The final code for the Ktor application can be found here. The code discussed in each post is matched by a branch:

  • starter — the base API with no authentication or authorization.
  • add-authorization — the API requiring a valid access token for the protected and admin endpoints. This branch is discussed in this post.
  • add-rbac — the API requiring special permissions to access the admin endpoint.

The frontend application code can be found here.

Updating the API

The backend API must now be updated to ensure the protected and admin endpoints require a valid JWT access token. The complete code for the src/Application.kt file is shown below:

package com.matthewcasperson

import com.auth0.jwk.JwkProviderBuilder
import io.ktor.application.*
import io.ktor.auth.*
import io.ktor.auth.jwt.*
import io.ktor.features.*
import io.ktor.http.*
import io.ktor.response.*
import io.ktor.routing.*
import java.util.concurrent.TimeUnit

fun main(args: Array<String>): Unit = io.ktor.server.netty.EngineMain.main(args)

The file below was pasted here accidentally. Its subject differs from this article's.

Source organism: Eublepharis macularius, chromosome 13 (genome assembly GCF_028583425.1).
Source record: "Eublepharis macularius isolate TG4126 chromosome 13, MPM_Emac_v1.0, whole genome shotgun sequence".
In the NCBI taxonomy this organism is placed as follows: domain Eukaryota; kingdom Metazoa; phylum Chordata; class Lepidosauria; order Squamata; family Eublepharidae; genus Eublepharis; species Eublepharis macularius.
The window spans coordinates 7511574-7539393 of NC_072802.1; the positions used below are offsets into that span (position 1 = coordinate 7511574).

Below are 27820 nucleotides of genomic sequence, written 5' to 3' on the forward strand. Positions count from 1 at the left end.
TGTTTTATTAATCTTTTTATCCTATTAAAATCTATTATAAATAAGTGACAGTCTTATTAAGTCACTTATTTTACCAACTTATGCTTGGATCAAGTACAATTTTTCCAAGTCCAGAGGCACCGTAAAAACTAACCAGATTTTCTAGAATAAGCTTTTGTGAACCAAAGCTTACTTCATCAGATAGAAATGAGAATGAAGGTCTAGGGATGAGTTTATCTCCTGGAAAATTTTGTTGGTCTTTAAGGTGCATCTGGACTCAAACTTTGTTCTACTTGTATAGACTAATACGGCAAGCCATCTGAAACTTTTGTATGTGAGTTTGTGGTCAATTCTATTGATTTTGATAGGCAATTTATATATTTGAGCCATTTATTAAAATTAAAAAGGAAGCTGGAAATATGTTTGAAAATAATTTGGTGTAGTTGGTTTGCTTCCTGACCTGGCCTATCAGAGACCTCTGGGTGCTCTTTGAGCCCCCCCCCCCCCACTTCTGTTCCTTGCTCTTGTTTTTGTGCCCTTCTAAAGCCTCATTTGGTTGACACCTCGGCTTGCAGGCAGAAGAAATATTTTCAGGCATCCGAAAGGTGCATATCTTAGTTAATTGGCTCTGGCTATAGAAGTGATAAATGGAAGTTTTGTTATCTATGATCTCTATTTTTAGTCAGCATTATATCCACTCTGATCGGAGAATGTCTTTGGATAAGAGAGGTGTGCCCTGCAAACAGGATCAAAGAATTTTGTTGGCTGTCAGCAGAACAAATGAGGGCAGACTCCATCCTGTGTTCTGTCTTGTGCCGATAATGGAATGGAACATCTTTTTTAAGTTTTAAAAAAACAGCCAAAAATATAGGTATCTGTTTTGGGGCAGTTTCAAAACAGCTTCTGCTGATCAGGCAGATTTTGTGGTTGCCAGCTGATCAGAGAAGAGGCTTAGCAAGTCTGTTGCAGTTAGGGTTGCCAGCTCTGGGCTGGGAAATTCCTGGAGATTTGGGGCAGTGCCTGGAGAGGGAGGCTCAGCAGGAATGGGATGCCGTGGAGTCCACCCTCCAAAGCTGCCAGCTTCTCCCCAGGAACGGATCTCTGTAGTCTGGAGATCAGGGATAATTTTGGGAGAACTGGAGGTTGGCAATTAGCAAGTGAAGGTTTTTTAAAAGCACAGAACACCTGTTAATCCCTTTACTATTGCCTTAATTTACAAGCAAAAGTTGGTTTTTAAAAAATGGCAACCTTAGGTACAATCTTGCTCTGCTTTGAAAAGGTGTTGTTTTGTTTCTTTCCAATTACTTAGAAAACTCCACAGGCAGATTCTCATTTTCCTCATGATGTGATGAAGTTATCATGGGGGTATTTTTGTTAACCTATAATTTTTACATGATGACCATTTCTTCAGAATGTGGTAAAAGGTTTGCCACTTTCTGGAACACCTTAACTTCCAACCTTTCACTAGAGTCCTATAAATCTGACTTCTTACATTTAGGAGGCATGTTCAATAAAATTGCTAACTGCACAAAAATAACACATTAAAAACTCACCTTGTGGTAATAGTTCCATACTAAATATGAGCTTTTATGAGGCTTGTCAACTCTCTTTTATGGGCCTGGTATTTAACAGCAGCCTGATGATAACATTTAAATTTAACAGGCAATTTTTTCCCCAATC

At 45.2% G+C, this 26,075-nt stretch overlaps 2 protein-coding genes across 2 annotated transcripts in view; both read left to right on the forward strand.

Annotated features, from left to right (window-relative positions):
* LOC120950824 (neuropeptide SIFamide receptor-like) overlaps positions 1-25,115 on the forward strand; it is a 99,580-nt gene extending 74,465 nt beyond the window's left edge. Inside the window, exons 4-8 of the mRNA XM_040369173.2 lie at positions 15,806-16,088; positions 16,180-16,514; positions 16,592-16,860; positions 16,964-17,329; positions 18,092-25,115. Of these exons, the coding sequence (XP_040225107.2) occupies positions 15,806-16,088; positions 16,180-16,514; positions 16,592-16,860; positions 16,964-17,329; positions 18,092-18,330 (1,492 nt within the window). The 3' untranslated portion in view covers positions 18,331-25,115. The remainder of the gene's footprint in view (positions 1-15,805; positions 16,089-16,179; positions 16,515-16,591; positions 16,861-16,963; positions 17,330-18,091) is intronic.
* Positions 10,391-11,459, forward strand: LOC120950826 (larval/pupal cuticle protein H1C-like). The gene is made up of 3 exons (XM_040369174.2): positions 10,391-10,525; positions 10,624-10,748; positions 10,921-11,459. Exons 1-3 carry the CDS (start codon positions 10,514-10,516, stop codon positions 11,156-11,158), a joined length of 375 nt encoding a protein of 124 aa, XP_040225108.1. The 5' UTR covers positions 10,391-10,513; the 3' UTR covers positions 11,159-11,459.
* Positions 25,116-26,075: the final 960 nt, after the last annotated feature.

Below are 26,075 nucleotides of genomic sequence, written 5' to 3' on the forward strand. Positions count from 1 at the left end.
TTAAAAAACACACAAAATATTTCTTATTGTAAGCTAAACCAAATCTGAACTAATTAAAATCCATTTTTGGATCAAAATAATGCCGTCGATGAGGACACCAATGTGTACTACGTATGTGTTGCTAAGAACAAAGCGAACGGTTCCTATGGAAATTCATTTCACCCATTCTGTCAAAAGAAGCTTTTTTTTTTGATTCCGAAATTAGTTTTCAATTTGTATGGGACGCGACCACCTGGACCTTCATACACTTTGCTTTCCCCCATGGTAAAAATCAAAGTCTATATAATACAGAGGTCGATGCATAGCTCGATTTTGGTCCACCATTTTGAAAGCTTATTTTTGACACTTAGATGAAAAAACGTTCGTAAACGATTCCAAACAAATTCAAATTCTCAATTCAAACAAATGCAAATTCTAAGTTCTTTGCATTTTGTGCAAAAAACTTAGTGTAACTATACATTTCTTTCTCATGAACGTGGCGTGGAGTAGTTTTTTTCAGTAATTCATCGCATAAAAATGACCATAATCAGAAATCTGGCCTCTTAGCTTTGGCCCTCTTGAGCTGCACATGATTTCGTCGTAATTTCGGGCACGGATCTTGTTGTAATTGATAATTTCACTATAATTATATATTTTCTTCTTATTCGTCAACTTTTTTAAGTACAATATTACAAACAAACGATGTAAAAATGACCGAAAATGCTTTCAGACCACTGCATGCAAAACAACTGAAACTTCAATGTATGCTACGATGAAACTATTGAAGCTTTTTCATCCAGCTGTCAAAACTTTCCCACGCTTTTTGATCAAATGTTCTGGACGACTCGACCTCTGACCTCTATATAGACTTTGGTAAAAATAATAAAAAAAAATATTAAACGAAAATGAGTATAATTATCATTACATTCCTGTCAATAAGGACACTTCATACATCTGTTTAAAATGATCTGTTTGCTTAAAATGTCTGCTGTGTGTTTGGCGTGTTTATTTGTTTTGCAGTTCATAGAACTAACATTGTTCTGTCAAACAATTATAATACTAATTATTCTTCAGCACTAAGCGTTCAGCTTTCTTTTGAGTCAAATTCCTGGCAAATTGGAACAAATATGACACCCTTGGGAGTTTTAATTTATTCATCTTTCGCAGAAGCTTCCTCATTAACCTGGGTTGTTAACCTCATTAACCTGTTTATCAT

fun validateCreds(credential: JWTCredential): JWTPrincipal? {
    val containsAudience = credential.payload.audience.contains(System.getenv("AUDIENCE"))

    if (containsAudience) {
        return JWTPrincipal(credential.payload)
    }

    return null
}

fun Application.module() {

    val jwkProvider = JwkProviderBuilder(System.getenv("ISSUER"))
        .cached(10, 24, TimeUnit.HOURS)
        .rateLimited(10, 1, TimeUnit.MINUTES)
        .build()

    install(Authentication) {
        jwt("auth0") {
            verifier(jwkProvider, System.getenv("ISSUER"))
            validate { credential -> validateCreds(credential) }
        }
    }
    install(CORS) {
        anyHost()